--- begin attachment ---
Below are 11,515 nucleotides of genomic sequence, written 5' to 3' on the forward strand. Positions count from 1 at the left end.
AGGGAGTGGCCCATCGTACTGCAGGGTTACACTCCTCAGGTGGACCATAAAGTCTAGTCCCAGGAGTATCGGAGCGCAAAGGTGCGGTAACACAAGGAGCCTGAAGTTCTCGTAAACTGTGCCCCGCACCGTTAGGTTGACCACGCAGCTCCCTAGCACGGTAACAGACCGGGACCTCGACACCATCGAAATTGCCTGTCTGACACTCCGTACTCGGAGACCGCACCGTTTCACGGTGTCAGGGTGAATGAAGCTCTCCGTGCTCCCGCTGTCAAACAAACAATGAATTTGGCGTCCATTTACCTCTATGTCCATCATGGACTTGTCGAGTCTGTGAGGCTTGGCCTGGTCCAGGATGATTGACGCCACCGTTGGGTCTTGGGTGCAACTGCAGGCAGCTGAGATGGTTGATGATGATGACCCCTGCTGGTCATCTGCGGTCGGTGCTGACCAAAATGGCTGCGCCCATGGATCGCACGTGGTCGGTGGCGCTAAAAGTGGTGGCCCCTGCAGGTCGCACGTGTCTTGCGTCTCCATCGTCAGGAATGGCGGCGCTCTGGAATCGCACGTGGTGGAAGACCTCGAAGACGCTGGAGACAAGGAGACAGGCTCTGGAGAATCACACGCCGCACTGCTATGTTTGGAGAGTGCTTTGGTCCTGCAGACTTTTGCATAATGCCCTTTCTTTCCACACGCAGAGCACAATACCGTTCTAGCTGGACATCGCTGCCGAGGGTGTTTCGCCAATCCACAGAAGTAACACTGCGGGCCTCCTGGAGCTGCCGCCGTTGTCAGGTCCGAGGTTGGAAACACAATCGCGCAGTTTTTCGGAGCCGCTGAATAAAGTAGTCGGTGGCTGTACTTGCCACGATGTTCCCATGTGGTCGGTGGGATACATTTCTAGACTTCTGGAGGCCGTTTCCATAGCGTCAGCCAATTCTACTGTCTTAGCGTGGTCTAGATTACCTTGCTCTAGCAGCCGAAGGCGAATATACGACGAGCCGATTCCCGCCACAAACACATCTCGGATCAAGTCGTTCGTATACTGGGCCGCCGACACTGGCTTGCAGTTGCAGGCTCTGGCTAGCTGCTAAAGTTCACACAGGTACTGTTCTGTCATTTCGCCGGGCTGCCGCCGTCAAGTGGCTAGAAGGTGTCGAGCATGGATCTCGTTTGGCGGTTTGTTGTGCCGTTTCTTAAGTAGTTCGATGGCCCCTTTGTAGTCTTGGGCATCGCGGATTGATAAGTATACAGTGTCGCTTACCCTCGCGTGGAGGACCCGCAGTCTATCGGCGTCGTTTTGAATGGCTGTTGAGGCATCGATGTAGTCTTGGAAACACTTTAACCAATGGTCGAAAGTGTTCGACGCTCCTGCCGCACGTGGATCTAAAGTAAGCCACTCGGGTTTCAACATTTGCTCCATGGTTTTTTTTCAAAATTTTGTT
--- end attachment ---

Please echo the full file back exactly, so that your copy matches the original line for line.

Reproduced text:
Below are 11,515 nucleotides of genomic sequence, written 5' to 3' on the forward strand. Positions count from 1 at the left end.
AGGGAGTGGCCCATCGTACTGCAGGGTTACACTCCTCAGGTGGACCATAAAGTCTAGTCCCAGGAGTATCGGAGCGCAAAGGTGCGGTAACACAAGGAGCCTGAAGTTCTCGTAAACTGTGCCCCGCACCGTTAGGTTGACCACGCAGCTCCCTAGCACGGTAACAGACCGGGACCTCGACACCATCGAAATTGCCTGTCTGACACTCCGTACTCGGAGACCGCACCGTTTCACGGTGTCAGGGTGAATGAAGCTCTCCGTGCTCCCGCTGTCAAACAAACAATGAATTTGGCGTCCATTTACCTCTATGTCCATCATGGACTTGTCGAGTCTGTGAGGCTTGGCCTGGTCCAGGATGATTGACGCCACCGTTGGGTCTTGGGTGCAACTGCAGGCAGCTGAGATGGTTGATGATGATGACCCCTGCTGGTCATCTGCGGTCGGTGCTGACCAAAATGGCTGCGCCCATGGATCGCACGTGGTCGGTGGCGCTAAAAGTGGTGGCCCCTGCAGGTCGCACGTGTCTTGCGTCTCCATCGTCAGGAATGGCGGCGCTCTGGAATCGCACGTGGTGGAAGACCTCGAAGACGCTGGAGACAAGGAGACAGGCTCTGGAGAATCACACGCCGCACTGCTATGTTTGGAGAGTGCTTTGGTCCTGCAGACTTTTGCATAATGCCCTTTCTTTCCACACGCAGAGCACAATACCGTTCTAGCTGGACATCGCTGCCGAGGGTGTTTCGCCAATCCACAGAAGTAACACTGCGGGCCTCCTGGAGCTGCCGCCGTTGTCAGGTCCGAGGTTGGAAACACAATCGCGCAGTTTTTCGGAGCCGCTGAATAAAGTAGTCGGTGGCTGTACTTGCCACGATGTTCCCATGTGGTCGGTGGGATACATTTCTAGACTTCTGGAGGCCGTTTCCATAGCGTCAGCCAATTCTACTGTCTTAGCGTGGTCTAGATTACCTTGCTCTAGCAGCCGAAGGCGAATATACGACGAGCCGATTCCCGCCACAAACACATCTCGGATCAAGTCGTTCGTATACTGGGCCGCCGACACTGGCTTGCAGTTGCAGGCTCTGGCTAGCTGCTAAAGTTCACACAGGTACTGTTCTGTCATTTCGCCGGGCTGCCGCCGTCAAGTGGCTAGAAGGTGTCGAGCATGGATCTCGTTTGGCGGTTTGTTGTGCCGTTTCTTAAGTAGTTCGATGGCCCCTTTGTAGTCTTGGGCATCGCGGATTGATAAGTATACAGTGTCGCTTACCCTCGCGTGGAGGACCCGCAGTCTATCGGCGTCGTTTTGAATGGCTGTTGAGGCATCGATGTAGTCTTGGAAACACTTTAACCAATGGTCGAAAGTGTTCGACGCTCCTGCCGCACGTGGATCTAAAGTAAGCCACTCGGGTTTCAACATTTGCTCCATGGTTTTTTTTCAAAATTTTGTT